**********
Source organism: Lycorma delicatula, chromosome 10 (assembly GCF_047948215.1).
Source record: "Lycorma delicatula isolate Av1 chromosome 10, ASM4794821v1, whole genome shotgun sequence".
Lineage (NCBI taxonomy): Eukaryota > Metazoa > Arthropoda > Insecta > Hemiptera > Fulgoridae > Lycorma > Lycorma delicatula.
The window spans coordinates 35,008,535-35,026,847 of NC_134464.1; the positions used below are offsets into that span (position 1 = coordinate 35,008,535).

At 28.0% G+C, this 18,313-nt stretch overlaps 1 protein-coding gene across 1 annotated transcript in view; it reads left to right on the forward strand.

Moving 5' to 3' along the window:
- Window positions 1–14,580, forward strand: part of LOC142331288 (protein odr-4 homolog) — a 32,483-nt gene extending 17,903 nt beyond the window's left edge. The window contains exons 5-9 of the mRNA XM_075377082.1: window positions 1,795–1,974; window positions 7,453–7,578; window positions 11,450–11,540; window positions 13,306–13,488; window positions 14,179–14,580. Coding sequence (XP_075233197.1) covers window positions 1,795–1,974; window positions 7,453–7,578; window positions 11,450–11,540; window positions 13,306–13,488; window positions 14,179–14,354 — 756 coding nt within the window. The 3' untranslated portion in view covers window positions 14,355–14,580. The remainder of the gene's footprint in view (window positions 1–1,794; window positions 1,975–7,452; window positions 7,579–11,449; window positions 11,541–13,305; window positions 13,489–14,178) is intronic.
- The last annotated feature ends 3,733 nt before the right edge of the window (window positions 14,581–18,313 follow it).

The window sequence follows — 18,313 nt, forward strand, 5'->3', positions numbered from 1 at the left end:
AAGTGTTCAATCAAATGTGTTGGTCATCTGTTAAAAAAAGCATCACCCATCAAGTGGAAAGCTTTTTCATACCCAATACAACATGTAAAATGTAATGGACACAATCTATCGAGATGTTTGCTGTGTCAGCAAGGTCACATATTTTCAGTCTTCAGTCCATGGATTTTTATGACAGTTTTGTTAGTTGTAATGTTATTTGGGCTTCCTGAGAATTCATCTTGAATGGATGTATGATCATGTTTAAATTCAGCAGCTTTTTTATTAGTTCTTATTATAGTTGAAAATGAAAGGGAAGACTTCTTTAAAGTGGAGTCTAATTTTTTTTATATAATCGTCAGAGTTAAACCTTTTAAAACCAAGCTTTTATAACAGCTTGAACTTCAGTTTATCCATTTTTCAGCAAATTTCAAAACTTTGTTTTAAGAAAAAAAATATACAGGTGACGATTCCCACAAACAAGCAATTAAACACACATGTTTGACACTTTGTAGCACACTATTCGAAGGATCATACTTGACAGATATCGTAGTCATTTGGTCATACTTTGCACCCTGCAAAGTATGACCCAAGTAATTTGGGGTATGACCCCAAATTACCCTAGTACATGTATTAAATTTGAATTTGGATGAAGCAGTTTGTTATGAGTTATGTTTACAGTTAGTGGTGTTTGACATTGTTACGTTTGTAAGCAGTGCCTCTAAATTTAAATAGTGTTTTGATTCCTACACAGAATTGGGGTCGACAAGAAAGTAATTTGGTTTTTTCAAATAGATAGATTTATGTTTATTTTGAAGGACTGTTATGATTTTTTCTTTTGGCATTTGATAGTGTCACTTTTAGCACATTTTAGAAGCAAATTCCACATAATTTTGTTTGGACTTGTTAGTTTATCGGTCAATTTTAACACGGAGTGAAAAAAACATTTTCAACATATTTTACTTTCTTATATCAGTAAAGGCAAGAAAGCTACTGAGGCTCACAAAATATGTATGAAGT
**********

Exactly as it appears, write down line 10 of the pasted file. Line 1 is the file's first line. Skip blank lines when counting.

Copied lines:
AAGTGTTCAATCAAATGTGTTGGTCATCTGTTAAAAAAAGCATCACCCATCAAGTGGAAAGCTTTTTCATACCCAATACAACATGTAAAATGTAATGGACACAATCTATCGAGATGTTTGCTGTGTCAGCAAGGTCACATATTTTCAGTCTTCAGTCCATGGATTTTTATGACAGTTTTGTTAGTTGTAATGTTATTTGGGCTTCCTGAGAATTCATCTTGAATGGATGTATGATCATGTTTAAATTCAGCAGCTTTTTTATTAGTTCTTATTATAGTTGAAAATGAAAGGGAAGACTTCTTTAAAGTGGAGTCTAATTTTTTTTATATAATCGTCAGAGTTAAACCTTTTAAAACCAAGCTTTTATAACAGCTTGAACTTCAGTTTATCCATTTTTCAGCAAATTTCAAAACTTTGTTTTAAGAAAAAAAATATACAGGTGACGATTCCCACAAACAAGCAATTAAACACACATGTTTGACACTTTGTAGCACACTATTCGAAGGATCATACTTGACAGATATCGTAGTCATTTGGTCATACTTTGCACCCTGCAAAGTATGACCCAAGTAATTTGGGGTATGACCCCAAATTACCCTAGTACATGTATTAAATTTGAATTTGGATGAAGCAGTTTGTTATGAGTTATGTTTACAGTTAGTGGTGTTTGACATTGTTACGTTTGTAAGCAGTGCCTCTAAATTTAAATAGTGTTTTGATTCCTACACAGAATTGGGGTCGACAAGAAAGTAATTTGGTTTTTTCAAATAGATAGATTTATGTTTATTTTGAAGGACTGTTATGATTTTTTCTTTTGGCATTTGATAGTGTCACTTTTAGCACATTTTAGAAGCAAATTCCACATAATTTTGTTTGGACTTGTTAGTTTATCGGTCAATTTTAACACGGAGTGAAAAAAACATTTTCAACATATTTTACTTTCTTATATCAGTAAAGGCAAGAAAGCTACTGAGGCTCACAAAATATGTATGAAGT